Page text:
Civil War Transcendence, part 374

I looked at Hattie, who had a grim expression on her face.

“Sound familiar?” I probed.

“Yeah,” she said.  As all the eyes at the table shifted to her, she added, “Must be tha rifleman what won tha shooting prize many years ago over in Maryland.”

“And probably tha sniper that killed Marshall Wells on German Street a few months ago,” I suggested.

“What does that mean?” Mrs. Douglas said in a breathless voice.

“It means that we could be shot from ambush anywhere on tha road and never know what hit us,” I explained.

Mrs. Douglas gasped. Daphne turned white. Hattie coldly nodded in agreement, while John Lee’s eyes glazed over. He seemed to be lost in thought.

“This nefarious stranger’s presence changes things,” I stated. Getting everyone’s attention, I continued, “We have to find a way to trick this assassin because I know that he will be waiting on us between Harpers Ferry and Shepherdstown. His presence at our wedding reception indicates that he was checking out a few things.”

“What things?” Daphne asked.

“How many of us would be returning to Shepherdstown for one thing,” I discerned. “Also, how strong our family ties were, for another,” I added. “But the one thing he doesn’t know is by which road we will be traveling. He will have to be observing us when we leave this morning to get that information,” I insinuated.

“I understand what ya said except for family ties. What did ya mean by that?” Daphne inquired.

I turned to face her and answered, “Well, he found out there is some type of family division in tha Newcomer family. The full weight of the family power would not fall on anyone if you, Mrs. Douglas or I were killed.”

This seemed to shock Daphne. She looked stricken with worry and fear. Since she was sitting next to me, I took her hand in mine. She grabbed my hand in both of hers and gave me a terrified look.

I whispered, “Liebchen, don’t worry. I’ll get ‘im before he gets us.”

“But how?” she gasped.

Smiling brightly, I replied with more optimism than I really felt, “By thinking like he does and creating a plan to thwart any response on his part.”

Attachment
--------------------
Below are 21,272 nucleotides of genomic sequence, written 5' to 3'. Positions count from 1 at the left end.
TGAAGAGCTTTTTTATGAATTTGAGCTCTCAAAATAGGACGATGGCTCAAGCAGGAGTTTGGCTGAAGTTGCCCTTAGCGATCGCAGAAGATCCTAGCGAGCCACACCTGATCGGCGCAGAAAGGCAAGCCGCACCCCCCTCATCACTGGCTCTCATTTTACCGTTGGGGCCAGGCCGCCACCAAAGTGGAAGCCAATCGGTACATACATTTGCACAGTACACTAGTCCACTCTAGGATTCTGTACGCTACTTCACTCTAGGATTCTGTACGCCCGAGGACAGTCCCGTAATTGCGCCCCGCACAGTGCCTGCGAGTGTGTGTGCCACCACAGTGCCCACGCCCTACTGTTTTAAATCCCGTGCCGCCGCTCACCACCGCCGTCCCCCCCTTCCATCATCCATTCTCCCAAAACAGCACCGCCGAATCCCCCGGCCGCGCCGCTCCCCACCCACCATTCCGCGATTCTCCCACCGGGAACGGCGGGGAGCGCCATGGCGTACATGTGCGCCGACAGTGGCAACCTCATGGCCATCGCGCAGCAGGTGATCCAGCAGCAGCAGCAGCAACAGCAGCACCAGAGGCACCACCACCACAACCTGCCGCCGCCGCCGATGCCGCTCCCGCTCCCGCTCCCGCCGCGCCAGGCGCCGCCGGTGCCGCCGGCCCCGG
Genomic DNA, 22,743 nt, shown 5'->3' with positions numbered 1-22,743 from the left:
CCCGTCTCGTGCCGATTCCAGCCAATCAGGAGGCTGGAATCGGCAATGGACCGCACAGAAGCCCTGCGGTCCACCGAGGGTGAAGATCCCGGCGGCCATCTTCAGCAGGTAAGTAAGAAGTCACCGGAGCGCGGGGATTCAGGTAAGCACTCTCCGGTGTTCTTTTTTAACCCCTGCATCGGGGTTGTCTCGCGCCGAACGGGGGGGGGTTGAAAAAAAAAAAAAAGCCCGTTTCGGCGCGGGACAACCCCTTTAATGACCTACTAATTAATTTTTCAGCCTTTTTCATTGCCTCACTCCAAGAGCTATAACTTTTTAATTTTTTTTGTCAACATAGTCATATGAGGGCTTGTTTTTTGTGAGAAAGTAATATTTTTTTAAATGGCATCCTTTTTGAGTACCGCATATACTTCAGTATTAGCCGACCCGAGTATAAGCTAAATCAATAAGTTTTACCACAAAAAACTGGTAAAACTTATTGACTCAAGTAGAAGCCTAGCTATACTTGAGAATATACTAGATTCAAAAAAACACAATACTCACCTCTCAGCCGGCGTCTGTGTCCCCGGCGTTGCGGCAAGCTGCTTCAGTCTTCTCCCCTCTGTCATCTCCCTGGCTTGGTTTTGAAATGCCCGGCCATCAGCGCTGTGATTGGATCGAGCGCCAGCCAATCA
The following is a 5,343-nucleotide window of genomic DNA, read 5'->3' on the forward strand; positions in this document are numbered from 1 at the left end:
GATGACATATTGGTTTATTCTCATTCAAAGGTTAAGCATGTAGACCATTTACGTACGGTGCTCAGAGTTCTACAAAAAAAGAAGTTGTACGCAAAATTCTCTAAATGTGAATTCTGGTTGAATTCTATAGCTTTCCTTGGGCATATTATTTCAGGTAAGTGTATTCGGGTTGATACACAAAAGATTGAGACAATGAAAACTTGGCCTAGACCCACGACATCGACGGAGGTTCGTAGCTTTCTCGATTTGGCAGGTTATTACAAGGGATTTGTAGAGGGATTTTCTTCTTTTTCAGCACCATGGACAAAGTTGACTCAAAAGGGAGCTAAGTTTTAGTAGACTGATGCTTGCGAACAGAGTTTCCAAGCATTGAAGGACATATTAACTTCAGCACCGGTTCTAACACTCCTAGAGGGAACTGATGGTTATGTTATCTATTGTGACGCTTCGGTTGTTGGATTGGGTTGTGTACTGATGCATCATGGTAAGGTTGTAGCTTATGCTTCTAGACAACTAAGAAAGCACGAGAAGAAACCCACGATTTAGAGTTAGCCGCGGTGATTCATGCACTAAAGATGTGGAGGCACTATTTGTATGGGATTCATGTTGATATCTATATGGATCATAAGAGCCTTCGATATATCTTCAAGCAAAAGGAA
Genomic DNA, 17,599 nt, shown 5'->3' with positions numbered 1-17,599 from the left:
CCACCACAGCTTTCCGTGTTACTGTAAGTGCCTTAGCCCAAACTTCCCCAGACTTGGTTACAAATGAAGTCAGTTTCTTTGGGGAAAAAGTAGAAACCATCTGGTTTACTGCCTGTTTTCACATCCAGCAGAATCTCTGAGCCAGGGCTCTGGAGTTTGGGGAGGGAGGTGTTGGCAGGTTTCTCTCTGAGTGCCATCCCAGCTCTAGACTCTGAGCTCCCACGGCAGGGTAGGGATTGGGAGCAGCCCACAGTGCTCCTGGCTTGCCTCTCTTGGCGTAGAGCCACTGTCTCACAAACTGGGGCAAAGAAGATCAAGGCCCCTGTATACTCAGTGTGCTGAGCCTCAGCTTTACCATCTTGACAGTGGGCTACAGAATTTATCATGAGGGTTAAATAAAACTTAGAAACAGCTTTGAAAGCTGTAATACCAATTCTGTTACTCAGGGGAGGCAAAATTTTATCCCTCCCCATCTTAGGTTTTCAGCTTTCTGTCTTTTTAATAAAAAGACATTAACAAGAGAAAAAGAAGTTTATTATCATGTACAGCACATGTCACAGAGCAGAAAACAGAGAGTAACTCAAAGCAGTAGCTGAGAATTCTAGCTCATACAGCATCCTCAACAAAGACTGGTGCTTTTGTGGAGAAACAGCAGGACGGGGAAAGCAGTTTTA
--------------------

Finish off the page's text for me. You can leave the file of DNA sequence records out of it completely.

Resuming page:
This placated her somewhat. At least she got some color back into her features, and she didn’t look like she’d seen a ghost.

“I know one thing that I’m gonna do from now on,” I declared.

“What’s that?” Daphne queried.

“I’m gonna listen more intently to ya ladies when ya are having one of y’all’s discussions. It was just by chance that I picked up on yar very important information,” I vowed.

This brought a lighter mood to the gathering. No one laughed, but the cloud of dread seemed to lift a bit.

Looking at John Lee, I stated, “I guess we better do some reconnoitering.”

He nodded his agreement.

Turning to the ladies, I suggested, “Why don’t ya ladies retire to Mrs. Douglas and Hattie’s room and wait on us?”

They all looked at each other with a glance that transmitted a barrage of information that our gender could never decode and reached a telekinetic agreement, which prompted Daphne to say, “Okay.”

My eyes bore into Daphne’s, which made her focus solely on me. Once I had her full attention, I asked, “Do ya still have yar pistol, and are ya prepared to use it?”

She gaped at me in surprise for a moment and then began to understand what I was doing. I was bestowing on her the responsibility of protecting the ladies until I returned, and she would need to be alert and ready to mete out a deadly defense if need be. Slowly, she dug deep to resurrect that iron will of hers, and as she did, she sat up straighter and composed herself.

When the transformation was complete, she declared grimly, “Yes, I’m ready.”

 

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About Civil War Reflections

Vernon has been a Civil War buff since childhood, but had been inactive in Civil War history for over two decades. However, in the early 1990s his interest was rekindled after watching Ken Burns’ “Civil War Documentary” on PBS. He particularly became interested in the Battle of Antietam (Sharpsburg) and decided to learn more about this epic struggle.
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